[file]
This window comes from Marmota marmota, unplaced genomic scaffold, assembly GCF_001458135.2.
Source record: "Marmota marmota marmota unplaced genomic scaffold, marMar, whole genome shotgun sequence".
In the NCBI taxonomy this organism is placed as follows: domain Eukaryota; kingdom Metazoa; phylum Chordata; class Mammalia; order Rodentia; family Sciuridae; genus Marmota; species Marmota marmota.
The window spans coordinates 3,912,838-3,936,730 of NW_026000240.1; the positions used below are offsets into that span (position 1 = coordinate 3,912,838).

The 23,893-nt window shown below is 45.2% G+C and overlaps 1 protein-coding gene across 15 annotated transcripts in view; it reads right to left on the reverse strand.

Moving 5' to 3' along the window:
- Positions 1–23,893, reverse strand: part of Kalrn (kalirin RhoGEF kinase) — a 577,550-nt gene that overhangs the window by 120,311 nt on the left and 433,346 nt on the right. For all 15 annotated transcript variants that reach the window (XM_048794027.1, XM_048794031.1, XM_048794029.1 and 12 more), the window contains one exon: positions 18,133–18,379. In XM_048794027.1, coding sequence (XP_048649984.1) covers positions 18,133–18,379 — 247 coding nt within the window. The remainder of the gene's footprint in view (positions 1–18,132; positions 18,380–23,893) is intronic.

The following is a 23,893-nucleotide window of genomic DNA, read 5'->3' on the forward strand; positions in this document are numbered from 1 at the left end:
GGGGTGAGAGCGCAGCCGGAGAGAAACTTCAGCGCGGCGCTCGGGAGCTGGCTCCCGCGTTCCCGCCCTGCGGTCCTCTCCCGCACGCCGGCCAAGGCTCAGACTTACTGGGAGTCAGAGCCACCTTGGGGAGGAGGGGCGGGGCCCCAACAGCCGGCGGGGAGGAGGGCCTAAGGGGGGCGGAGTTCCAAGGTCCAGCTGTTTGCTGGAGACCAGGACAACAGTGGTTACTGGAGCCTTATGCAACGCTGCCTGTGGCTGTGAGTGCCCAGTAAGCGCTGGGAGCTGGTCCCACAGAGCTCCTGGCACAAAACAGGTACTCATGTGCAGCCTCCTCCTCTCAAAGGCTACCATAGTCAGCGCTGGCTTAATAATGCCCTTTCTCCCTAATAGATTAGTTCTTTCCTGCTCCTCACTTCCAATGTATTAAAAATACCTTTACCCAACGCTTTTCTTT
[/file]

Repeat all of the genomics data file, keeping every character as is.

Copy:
This window comes from Marmota marmota, unplaced genomic scaffold, assembly GCF_001458135.2.
Source record: "Marmota marmota marmota unplaced genomic scaffold, marMar, whole genome shotgun sequence".
In the NCBI taxonomy this organism is placed as follows: domain Eukaryota; kingdom Metazoa; phylum Chordata; class Mammalia; order Rodentia; family Sciuridae; genus Marmota; species Marmota marmota.
The window spans coordinates 3,912,838-3,936,730 of NW_026000240.1; the positions used below are offsets into that span (position 1 = coordinate 3,912,838).

The 23,893-nt window shown below is 45.2% G+C and overlaps 1 protein-coding gene across 15 annotated transcripts in view; it reads right to left on the reverse strand.

Moving 5' to 3' along the window:
- Positions 1–23,893, reverse strand: part of Kalrn (kalirin RhoGEF kinase) — a 577,550-nt gene that overhangs the window by 120,311 nt on the left and 433,346 nt on the right. For all 15 annotated transcript variants that reach the window (XM_048794027.1, XM_048794031.1, XM_048794029.1 and 12 more), the window contains one exon: positions 18,133–18,379. In XM_048794027.1, coding sequence (XP_048649984.1) covers positions 18,133–18,379 — 247 coding nt within the window. The remainder of the gene's footprint in view (positions 1–18,132; positions 18,380–23,893) is intronic.

The following is a 23,893-nucleotide window of genomic DNA, read 5'->3' on the forward strand; positions in this document are numbered from 1 at the left end:
GGGGTGAGAGCGCAGCCGGAGAGAAACTTCAGCGCGGCGCTCGGGAGCTGGCTCCCGCGTTCCCGCCCTGCGGTCCTCTCCCGCACGCCGGCCAAGGCTCAGACTTACTGGGAGTCAGAGCCACCTTGGGGAGGAGGGGCGGGGCCCCAACAGCCGGCGGGGAGGAGGGCCTAAGGGGGGCGGAGTTCCAAGGTCCAGCTGTTTGCTGGAGACCAGGACAACAGTGGTTACTGGAGCCTTATGCAACGCTGCCTGTGGCTGTGAGTGCCCAGTAAGCGCTGGGAGCTGGTCCCACAGAGCTCCTGGCACAAAACAGGTACTCATGTGCAGCCTCCTCCTCTCAAAGGCTACCATAGTCAGCGCTGGCTTAATAATGCCCTTTCTCCCTAATAGATTAGTTCTTTCCTGCTCCTCACTTCCAATGTATTAAAAATACCTTTACCCAACGCTTTTCTTT